Legislative Update Week Ending August 12 2016
This week, one new cosponsor, Rep. Michael Fitzpatrick (PA-8) signed on to the Public Servant Retirement Protection Act (H.R. 2797), bringing the cosponsor total up to eight. If signed into law, H.R. 2797 would repeal the windfall elimination provision (WEP) from the Social Security Act and establish a new formula for equalizing benefits for those with non-covered earnings. TSCL is very supportive of the Public Servant Retirement Protection Act since it would go a long way in granting dedicated public servants the retirement security they deserve. We were pleased to see one new cosponsor sign on this week, and we hope that support continues to grow in the coming months. .Sources: "The Supplemental Poverty Measure: 2016," U.S. Census Bureau, September 201"How Many Seniors Are Living in Poverty? National and State Estimates Under the Official and Supplement Poverty Measures in 2016," Kaiser Family Foundation, March 2, 2018. .Get an annual check up. Case in point: I recently helped a senior who hadn't seen a doctor in years, despite being a smoker. It took some urging, but she finally got a physical. She was shocked to learn that her blood pressure was high — dangerously so — and wound up driving straight to the pharmacy with a prescription for blood pressure medication. Visits to the doctor are far less expensive when you get there under your own steam rather than via an ambulance gurney. Starting this year, Medicare covers a yearly annual "wellness" exam and you pay nothing, if your doctor "accepts assignment" or the amount Medicare pays for the service. Do this before I have to nag you, too. … Continued
Hospitals Told To Stop Hiding Their Prices From Patients
The federal government could, for example, invoke a never-before-used power called "march-in rights," through which it can override a patent holder's rights if it doesn't make its medicines "available to the public on reasonable terms." (Unfortunately, in already-signed agreements with BARDA, some drug makers have explicitly watered down or eliminated that proviso.) .Rather than working on bipartisan legislation to solve the rural healthcare crisis, many of my colleagues have instead chosen the fantasy of "free" healthcare for all. In reality, "Medicare-for-all," as they call it – would put more than 1,000 rural U.S. hospitals in 46 states "at high risk of closure" among other devastating consequences, according to experts. .At Wednesday's hearing, Charles Jeszeck – Director of Education, Workforce, and Income Security at the Government Accountability Office (GAO) – unveiled the findings of a study requested by the Aging Committee's leaders back in March of 201The study examined the extent to which older Americans understand the rules that impact their future benefits when making claiming decisions, and the quality of the information provided by the agency and its field offices around the country. … Continued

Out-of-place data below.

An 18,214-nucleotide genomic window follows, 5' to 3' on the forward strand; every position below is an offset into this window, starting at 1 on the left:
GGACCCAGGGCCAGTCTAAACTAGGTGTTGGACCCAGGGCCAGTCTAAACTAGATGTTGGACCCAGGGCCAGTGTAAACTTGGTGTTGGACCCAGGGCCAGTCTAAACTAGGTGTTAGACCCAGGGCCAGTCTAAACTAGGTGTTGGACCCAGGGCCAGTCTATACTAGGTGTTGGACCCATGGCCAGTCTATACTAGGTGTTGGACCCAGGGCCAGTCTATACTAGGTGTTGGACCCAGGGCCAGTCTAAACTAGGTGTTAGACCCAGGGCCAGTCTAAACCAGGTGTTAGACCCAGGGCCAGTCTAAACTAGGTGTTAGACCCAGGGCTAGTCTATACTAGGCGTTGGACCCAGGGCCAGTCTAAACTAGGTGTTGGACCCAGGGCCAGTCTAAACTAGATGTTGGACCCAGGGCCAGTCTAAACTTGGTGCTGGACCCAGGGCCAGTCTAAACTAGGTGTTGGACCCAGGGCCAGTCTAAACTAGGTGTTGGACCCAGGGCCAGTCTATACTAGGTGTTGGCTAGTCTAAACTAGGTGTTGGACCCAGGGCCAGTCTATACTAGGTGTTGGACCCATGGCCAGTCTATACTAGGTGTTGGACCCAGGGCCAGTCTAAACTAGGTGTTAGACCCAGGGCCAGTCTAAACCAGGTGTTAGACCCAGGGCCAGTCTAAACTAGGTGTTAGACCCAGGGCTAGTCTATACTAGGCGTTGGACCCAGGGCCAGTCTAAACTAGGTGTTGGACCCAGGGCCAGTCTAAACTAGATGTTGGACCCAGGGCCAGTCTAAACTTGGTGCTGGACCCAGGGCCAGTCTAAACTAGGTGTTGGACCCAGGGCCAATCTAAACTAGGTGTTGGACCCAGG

Lawmakers at Wednesday's Budget Committee hearing discussed potential solutions to the solvency challenge, including the Social Security 2100 Act (H.R. 860), introduced by Congressman John Larson (CT-1) and cosponsored by more than 200 House lawmakers. Congressman Larson, who testified before the committee members on Wednesday, outlined his Social Security reform proposal in detail. .A study by the Health Care Cost Institute found that people receiving observation and other outpatient services in the hospital paid four times more out-of-pocket than inpatients in 2012— an average of per inpatient versus 9 for outpatients. Under Medicare, outpatients usually have co-payments or co-insurance for each service from doctors, test, prescription drug, and other hospital services. .(Photo: iStockphoto) .TSCL enthusiastically supports the five bills listed above and we were pleased to see support grow for them on Capitol Hill this week. For more information, visit the Bill Tracking section of our website. To thank your representative for becoming a cosponsor or to request their support for legislation, visit our "Contact Congress" page. .In 2017, there was a tiny 0.3% COLA and raising Sally's benefit from ,000 to ,00But in 2017 the Medicare Part B premium took a stiff jump to Once again, because the COLA was so low, Sally's share of the Medicare premium was adjusted downward so that her Social Security benefit would not be reduced. However, virtually all of her .00 per month COLA was put toward the increased Part B premium, and today Sally pays a monthly Part B premium of 7.90. .I know from meeting with friends and neighbors across my district that Americans are ready for the truth. They are ready for solutions. And they are ready for leadership. We must not be afraid to speak – and act – boldly on their behalf. .According to a report in BGov News, "… younger seniors have shown a greater appetite for vaccines than their older peers. Initially, the opposite was true, as governments sent inoculation teams into nursing homes and assisted-living facilities. Recently, the numbers have flipped, adding support to the idea that some elderly residents -- especially those outside structured-living arrangements -- are simply having trouble navigating the system." ."Social Security benefits simply are not adequate when people with a Social Security benefit of even as much as ,288 per month are at risk of having their entire COLA used to cover rising Part B premiums," says Mary Johnson, Social Security and Medicare policy analyst for The Senior Citizens League. "That is what happened in 2018, and that left nothing to cover all other rising household costs," Johnson explains. ."The response we received from our supporters voicing their concerns through our petitions was extraordinary," said TSCL Executive Director Shannon Benton. "That message was loud and clear: Congress couldn't help but feel the fighting spirit and resolve of our supporters across the country."